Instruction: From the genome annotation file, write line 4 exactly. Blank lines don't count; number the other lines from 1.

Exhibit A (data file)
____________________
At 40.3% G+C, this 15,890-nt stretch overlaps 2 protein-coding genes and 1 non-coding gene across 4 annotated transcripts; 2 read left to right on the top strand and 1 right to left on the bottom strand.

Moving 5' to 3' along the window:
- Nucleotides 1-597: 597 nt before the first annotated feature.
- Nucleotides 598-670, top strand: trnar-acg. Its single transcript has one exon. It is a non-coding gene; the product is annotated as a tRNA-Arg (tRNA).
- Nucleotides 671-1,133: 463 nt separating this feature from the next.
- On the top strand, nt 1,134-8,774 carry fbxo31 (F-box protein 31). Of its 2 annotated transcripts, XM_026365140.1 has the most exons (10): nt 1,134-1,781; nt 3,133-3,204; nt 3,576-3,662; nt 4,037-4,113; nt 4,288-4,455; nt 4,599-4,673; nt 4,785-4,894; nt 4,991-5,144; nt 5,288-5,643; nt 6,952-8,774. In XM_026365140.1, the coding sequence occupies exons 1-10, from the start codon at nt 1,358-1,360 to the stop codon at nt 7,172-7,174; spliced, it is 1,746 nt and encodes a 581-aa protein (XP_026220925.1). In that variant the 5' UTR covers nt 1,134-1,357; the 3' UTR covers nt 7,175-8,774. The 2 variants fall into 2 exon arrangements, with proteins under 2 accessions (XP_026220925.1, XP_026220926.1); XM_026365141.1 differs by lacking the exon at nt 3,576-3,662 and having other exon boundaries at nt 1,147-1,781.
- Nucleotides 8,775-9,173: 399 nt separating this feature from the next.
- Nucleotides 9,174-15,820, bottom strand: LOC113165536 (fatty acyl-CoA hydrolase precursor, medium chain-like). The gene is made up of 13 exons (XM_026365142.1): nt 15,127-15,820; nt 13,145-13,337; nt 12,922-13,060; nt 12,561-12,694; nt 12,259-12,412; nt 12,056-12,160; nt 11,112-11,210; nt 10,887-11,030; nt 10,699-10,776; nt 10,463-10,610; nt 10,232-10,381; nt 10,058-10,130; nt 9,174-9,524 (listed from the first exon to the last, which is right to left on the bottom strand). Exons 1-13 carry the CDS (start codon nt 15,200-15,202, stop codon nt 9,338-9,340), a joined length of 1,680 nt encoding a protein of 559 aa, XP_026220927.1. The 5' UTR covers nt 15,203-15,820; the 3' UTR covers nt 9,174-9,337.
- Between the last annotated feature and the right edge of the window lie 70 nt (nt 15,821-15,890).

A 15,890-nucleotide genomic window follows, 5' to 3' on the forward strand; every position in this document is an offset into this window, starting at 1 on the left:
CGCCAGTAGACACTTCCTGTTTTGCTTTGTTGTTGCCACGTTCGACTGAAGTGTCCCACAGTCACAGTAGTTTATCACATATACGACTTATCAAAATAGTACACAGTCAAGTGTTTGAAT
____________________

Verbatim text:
- Nucleotides 598-670, top strand: trnar-acg. Its single transcript has one exon. It is a non-coding gene; the product is annotated as a tRNA-Arg (tRNA).